The reality is, it’s not all pink. While it is possible that our quality of life at the health level will be greatly benefited and even more than a hundred years, the reality is that society as we know it is about to disappear. I will not go to explain this point now because there is a lot of information on the internet at your fingertips about it or you can ask me privately and I will gladly answer you.
What do I want to get to with these words? I’m not going to lie. The reality is that the more information you manage, the more possibilities you have in the future. New wealth is not money or contacts, but knowledge. Money arrives and so do contacts. It may seem difficult to comprehend at first, but I see it constantly. And here’s the problem. Born into a Latin American capitalist Western middle class, many of my loved ones are at risk of losing their jobs in the coming years. It would not be a concern if they had known this and were prepared for the paradigm shift that looms. The problem is, they don’t understand yet. Moreover, that people who should look after their interests not only who do not know it, but some who do, use it for personal gain. And that’s very worrying.
Here’s the real reason why we’re traveling the world with my wife, starting from Argentina to Alaska by land. Our goal is to fully understand how a Latin American brother feels and his reality. Many people worldwide will want to come and live on our land in the coming years, taking advantage of the privileged climate, low pollution and population density, lack of war. But unfortunately, as we have people in power with individualistic or short-term goals, we will collapse. The lack of innovation and education in our region is an extreme temptation for this type of person. And that’s very dangerous.
From our side we are working our best to learn how to prepare for this world that we believe is coming. That’s why we do so many things at the same time. It’s no longer enough to specialize in an area. Today we need to learn how to analyze data more creatively than before. Something similar to what happens with the implementation of artificial intelligence.
Why am I commenting on all this in a post commemorating my father ten years after his departure? Because he loved technology. He gave me my first computer. While he didn’t understand why I didn’t want to use my opportunities to make money, he knew computer science was the future. Every single thing I did had computer science in the background. He liked horses and made a system for hatcheries. He liked foreign trade and developed with his partner a system to manage customs dispatch offices. Every single thing he did had the technology in the background. My father was a very smart guy. He played several instruments and was not afraid to undertake, no more than ever he got rich with any of his projects. I constantly wonder what would have happened if my father had a good mentor or lived in the right place. He probably hadn’t made the mistakes he made in his life, or his projects might be successful. What I do know is that if my father were alive today, I am convinced that he would have the ability to understand what I dedicate my life to. And not only would he support me, but he’d be proud. And especially he would love to be part of the future that is coming. Maybe he was born too soon.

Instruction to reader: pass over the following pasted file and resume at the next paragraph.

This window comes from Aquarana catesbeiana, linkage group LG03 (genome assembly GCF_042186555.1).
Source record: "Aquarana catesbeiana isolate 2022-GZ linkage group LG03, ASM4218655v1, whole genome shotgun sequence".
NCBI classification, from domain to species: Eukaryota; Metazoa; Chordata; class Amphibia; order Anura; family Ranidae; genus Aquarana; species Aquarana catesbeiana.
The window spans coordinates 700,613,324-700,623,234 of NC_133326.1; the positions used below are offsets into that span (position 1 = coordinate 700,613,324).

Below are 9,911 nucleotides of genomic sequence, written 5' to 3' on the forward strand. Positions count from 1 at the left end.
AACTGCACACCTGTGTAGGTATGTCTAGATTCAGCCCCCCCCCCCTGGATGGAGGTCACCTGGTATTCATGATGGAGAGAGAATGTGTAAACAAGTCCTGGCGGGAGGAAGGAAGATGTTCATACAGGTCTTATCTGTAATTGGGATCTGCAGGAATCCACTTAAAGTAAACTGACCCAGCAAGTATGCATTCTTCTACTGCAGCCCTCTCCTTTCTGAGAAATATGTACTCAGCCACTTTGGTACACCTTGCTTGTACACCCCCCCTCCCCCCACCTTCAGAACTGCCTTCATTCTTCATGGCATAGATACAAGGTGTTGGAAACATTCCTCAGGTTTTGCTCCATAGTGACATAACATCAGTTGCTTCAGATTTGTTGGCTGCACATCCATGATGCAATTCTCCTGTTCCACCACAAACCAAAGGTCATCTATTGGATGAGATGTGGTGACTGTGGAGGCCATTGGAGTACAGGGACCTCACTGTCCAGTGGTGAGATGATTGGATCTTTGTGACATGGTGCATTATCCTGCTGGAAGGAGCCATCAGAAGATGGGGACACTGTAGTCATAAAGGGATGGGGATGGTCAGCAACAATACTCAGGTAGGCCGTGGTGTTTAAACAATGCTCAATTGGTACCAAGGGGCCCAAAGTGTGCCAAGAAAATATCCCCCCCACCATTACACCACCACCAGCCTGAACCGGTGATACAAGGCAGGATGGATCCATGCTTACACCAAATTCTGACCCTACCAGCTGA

Ten years after the day hinge:
While I wish my father would read these words and hug me knowing that his son learned a lot from his experience, it’s something that’s never going to happen.
But perhaps, and only perhaps, there may be at least a small probability that one of you can draw something positive from my experience over the past ten years. And with the obvious sensitivity and difficulty it means to me to be able to open up publicly and manifest these experiences; I wish that once and for all they will stop judging without knowing the effort that is after. Let them learn once and for all, because they are already adults and there are no more excuses, to try to understand and support us.
If you have a family member or loved one in your life who is lonely, support them. Listen to him. Try to understand. If you can’t do it, have the humility and respect to go for help. If you live with a loved one with high intellectual abilities, obese or thin, lesbian, gay bisexual or transgender, or anything that makes you suffer every day of your life for your lack of approval; I ask you not to BE IMBECILE and break your prejudices. Learn to put yourself in each other’s shoes. I am tired of having to accept the opinion of people on social advantage who embrace their inherited benefits as if they had turned out to be a personal merit.
Accept that a very different world is coming to the world you know where prejudice and pre-established are a thing of the past. Accept it for your sake… because it’s going to be you who’s out there.
I propose a reflection taking advantage of the advantage that we are still alive: -Would you be the same person you are today if you could go back?” I give you good news… you’re on time.
You have my approval to share these words if you consider it. Thank you for your time.
My love for those are gone.